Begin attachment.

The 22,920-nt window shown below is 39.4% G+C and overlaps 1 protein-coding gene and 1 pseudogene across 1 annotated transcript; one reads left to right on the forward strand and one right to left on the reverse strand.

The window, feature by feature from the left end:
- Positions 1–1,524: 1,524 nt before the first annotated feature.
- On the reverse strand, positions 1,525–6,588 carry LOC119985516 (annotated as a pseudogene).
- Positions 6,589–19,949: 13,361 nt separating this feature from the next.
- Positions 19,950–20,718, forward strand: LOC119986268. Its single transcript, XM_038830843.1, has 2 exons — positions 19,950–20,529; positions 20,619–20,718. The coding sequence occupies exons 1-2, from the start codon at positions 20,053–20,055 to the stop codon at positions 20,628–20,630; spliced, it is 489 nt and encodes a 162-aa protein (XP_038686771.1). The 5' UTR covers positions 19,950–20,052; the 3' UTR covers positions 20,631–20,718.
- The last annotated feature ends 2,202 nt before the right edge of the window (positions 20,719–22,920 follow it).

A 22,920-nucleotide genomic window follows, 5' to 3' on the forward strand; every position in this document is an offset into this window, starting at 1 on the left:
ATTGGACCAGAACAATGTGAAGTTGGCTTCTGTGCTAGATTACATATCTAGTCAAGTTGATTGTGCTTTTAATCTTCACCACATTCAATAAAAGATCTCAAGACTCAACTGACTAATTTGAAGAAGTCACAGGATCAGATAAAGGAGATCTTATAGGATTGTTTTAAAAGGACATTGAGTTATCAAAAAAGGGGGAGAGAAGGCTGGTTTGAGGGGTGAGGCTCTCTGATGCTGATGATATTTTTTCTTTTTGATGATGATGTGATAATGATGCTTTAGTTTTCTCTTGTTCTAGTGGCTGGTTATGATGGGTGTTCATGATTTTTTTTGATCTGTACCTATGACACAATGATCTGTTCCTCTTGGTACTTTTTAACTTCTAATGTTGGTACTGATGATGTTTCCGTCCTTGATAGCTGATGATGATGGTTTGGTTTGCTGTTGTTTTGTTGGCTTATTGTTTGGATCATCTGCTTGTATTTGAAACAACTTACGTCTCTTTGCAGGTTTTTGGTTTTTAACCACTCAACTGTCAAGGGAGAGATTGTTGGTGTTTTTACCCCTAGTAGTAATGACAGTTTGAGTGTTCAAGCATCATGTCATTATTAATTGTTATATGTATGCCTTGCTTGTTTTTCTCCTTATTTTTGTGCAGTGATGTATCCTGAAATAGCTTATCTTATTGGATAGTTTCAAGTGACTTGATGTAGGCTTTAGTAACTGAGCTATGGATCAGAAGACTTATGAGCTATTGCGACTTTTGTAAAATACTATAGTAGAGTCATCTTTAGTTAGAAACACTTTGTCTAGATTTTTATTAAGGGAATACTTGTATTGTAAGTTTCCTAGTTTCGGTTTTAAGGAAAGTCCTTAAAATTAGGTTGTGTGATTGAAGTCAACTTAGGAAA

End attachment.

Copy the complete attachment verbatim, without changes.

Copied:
The 22,920-nt window shown below is 39.4% G+C and overlaps 1 protein-coding gene and 1 pseudogene across 1 annotated transcript; one reads left to right on the forward strand and one right to left on the reverse strand.

The window, feature by feature from the left end:
- Positions 1–1,524: 1,524 nt before the first annotated feature.
- On the reverse strand, positions 1,525–6,588 carry LOC119985516 (annotated as a pseudogene).
- Positions 6,589–19,949: 13,361 nt separating this feature from the next.
- Positions 19,950–20,718, forward strand: LOC119986268. Its single transcript, XM_038830843.1, has 2 exons — positions 19,950–20,529; positions 20,619–20,718. The coding sequence occupies exons 1-2, from the start codon at positions 20,053–20,055 to the stop codon at positions 20,628–20,630; spliced, it is 489 nt and encodes a 162-aa protein (XP_038686771.1). The 5' UTR covers positions 19,950–20,052; the 3' UTR covers positions 20,631–20,718.
- The last annotated feature ends 2,202 nt before the right edge of the window (positions 20,719–22,920 follow it).

A 22,920-nucleotide genomic window follows, 5' to 3' on the forward strand; every position in this document is an offset into this window, starting at 1 on the left:
ATTGGACCAGAACAATGTGAAGTTGGCTTCTGTGCTAGATTACATATCTAGTCAAGTTGATTGTGCTTTTAATCTTCACCACATTCAATAAAAGATCTCAAGACTCAACTGACTAATTTGAAGAAGTCACAGGATCAGATAAAGGAGATCTTATAGGATTGTTTTAAAAGGACATTGAGTTATCAAAAAAGGGGGAGAGAAGGCTGGTTTGAGGGGTGAGGCTCTCTGATGCTGATGATATTTTTTCTTTTTGATGATGATGTGATAATGATGCTTTAGTTTTCTCTTGTTCTAGTGGCTGGTTATGATGGGTGTTCATGATTTTTTTTGATCTGTACCTATGACACAATGATCTGTTCCTCTTGGTACTTTTTAACTTCTAATGTTGGTACTGATGATGTTTCCGTCCTTGATAGCTGATGATGATGGTTTGGTTTGCTGTTGTTTTGTTGGCTTATTGTTTGGATCATCTGCTTGTATTTGAAACAACTTACGTCTCTTTGCAGGTTTTTGGTTTTTAACCACTCAACTGTCAAGGGAGAGATTGTTGGTGTTTTTACCCCTAGTAGTAATGACAGTTTGAGTGTTCAAGCATCATGTCATTATTAATTGTTATATGTATGCCTTGCTTGTTTTTCTCCTTATTTTTGTGCAGTGATGTATCCTGAAATAGCTTATCTTATTGGATAGTTTCAAGTGACTTGATGTAGGCTTTAGTAACTGAGCTATGGATCAGAAGACTTATGAGCTATTGCGACTTTTGTAAAATACTATAGTAGAGTCATCTTTAGTTAGAAACACTTTGTCTAGATTTTTATTAAGGGAATACTTGTATTGTAAGTTTCCTAGTTTCGGTTTTAAGGAAAGTCCTTAAAATTAGGTTGTGTGATTGAAGTCAACTTAGGAAA